Two decades of women in peacebuilding

Women hug during a rally supporting the peace process in Colombia, November 2016. After 52 years of conflict, the government of Colombia and the insurgent People’s Army (FARC-EP) reached a peace agreement that was hailed as a model of women’s participation in peacemaking. A third of delegates in the peace talks were women, and 130 provisions on gender issues were agreed. (AP Photo / Ivan Valencia)

More women now take part in conflict resolution, but there’s still a long way to go.

It’s been 20 years since the UN security council adopted resolution 1325 - the first UN resolution to recognise women’s unique experience of conflict and the need for them to participate in conflict resolution and peacebuilding. The landmark resolution of the women, peace and security agenda addresses how women and girls are targeted in war and their inclusion in decision making in the aftermath.

In the past two decades, progress has been made towards ensuring what UN Women calls “gender-sensitive conflict resolution”. All-female peacekeeping units have been deployed in Liberia; women-led negotiations have brought an end to insurgencies in the Philippines and Colombia; and accountability towards victims of rape and sexual violence in conflict has improved.

The Global Study on the Implementation of Resolution 1325 by UN Women found that women’s involvement in peace processes has helped move them forward when talks have faltered, and that women’s involvement increases the probability that an agreement will last.

Yet women still do not play a significant role in most formal peace processes. As of 2019, women on average accounted for only 13 per cent of negotiators, six per cent of mediators, and six per cent of signatories in major peace processes between 1992 and 2019, and peace agreements with gender equality provisions have increased from 14 to just 22 per cent since 1995.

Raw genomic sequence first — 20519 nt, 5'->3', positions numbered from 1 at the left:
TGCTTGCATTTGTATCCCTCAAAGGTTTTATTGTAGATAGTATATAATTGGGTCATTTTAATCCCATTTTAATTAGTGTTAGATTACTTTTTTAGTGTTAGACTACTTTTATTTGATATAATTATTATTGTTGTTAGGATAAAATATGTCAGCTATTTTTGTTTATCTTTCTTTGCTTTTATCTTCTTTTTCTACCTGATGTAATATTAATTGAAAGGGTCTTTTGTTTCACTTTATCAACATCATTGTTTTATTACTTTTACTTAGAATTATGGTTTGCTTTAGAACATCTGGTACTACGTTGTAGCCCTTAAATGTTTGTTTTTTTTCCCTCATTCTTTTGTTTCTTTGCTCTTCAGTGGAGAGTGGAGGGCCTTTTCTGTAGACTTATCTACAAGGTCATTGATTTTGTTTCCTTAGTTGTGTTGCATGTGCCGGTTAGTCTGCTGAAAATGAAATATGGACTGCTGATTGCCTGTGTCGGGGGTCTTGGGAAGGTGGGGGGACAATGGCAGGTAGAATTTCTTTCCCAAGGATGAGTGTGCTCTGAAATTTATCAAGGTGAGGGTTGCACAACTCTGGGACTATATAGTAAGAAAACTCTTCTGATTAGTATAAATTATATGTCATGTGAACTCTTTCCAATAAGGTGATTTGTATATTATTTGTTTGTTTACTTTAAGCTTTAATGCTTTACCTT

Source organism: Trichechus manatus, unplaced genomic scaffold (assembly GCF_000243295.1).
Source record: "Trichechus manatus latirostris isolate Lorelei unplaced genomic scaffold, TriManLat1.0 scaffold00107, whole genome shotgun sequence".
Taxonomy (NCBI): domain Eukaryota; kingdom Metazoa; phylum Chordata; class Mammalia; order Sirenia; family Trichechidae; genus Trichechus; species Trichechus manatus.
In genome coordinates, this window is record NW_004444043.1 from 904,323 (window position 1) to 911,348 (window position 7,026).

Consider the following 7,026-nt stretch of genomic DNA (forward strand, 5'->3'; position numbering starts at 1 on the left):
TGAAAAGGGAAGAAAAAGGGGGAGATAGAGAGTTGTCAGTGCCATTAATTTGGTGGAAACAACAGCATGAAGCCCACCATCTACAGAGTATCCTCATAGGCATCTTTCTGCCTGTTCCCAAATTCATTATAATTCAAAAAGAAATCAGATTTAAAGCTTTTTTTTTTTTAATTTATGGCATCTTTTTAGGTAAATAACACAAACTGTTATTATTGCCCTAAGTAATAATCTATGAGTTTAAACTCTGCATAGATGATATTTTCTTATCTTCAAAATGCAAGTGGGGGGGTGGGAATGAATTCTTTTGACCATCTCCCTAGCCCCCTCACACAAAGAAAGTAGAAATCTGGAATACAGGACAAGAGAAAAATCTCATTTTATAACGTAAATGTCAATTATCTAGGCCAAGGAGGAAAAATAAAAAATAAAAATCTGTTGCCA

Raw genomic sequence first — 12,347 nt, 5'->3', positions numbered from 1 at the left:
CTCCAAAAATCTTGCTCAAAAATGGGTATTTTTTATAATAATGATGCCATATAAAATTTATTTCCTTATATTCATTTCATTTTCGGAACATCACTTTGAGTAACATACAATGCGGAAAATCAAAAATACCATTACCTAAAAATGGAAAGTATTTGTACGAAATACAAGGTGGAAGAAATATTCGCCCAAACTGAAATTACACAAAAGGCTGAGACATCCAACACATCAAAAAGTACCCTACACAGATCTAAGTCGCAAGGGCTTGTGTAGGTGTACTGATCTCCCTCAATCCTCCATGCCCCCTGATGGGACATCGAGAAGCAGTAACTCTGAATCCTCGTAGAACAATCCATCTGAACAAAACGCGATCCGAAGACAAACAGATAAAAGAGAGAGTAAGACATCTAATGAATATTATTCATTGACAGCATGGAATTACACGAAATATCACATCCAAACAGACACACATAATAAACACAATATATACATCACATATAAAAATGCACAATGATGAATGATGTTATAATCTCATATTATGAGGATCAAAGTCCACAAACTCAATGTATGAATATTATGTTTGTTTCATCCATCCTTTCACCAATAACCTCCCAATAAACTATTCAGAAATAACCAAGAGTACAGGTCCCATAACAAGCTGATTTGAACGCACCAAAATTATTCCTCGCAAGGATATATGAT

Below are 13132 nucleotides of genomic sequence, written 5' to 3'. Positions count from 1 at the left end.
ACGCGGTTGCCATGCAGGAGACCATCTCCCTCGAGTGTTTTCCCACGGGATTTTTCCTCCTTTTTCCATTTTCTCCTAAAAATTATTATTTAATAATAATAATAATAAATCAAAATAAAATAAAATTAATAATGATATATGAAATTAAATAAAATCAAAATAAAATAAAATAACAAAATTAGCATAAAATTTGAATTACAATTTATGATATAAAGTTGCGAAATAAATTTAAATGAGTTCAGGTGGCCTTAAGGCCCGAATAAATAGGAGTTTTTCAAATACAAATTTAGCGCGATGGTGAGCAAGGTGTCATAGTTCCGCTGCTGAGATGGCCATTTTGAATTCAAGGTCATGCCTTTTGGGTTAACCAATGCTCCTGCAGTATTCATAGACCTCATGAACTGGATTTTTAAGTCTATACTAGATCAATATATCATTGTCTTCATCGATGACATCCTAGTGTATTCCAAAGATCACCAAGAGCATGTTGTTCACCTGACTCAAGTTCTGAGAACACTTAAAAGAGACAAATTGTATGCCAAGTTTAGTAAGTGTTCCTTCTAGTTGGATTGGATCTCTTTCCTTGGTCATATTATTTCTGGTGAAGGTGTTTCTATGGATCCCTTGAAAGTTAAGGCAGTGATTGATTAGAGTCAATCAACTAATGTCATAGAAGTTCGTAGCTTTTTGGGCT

A new report presented to the UN Security Council on 29 October to commemorate the 20th anniversary of resolution 1325 outlines five new goals to reach inclusive and sustainable peace in the next decade. These range from women's full inclusion in all peace efforts and “unconditional defence” of women's rights to reversing the historic rise in global military spending, which is at a historic high.

“As we recover from the pandemic, we face a choice,” said UN Secretary-General António Guterres, addressing the UN Security Council annual open debate on Women, Peace and Security on October 31. “To continue down the path of increasing militarisation, conflict and inter-generational losses. Or to work towards greater inclusion, equality, and prevention of conflicts and crises of all kinds. ”

Women are often on the frontline of Covid-19 responses, and they are facing increasing pressures as the social and economic situation in many countries continues to deteriorate.

“The needs laid bare by the pandemic should be driving decision-making on national investment in peacebuilding, education, health and other vital public programs with women fully included in all aspects of those considerations,” said Phumzile Mlambo-Ngcuka, executive director of UN Women at the debate. “When we change the face of politics, realise the lessons of decades of women's activism, alter perspective on budgets for social services rather than weapons, we will be positioned to sustain peace, overcome the climate crisis, recover from this pandemic, or prevent the next one. ”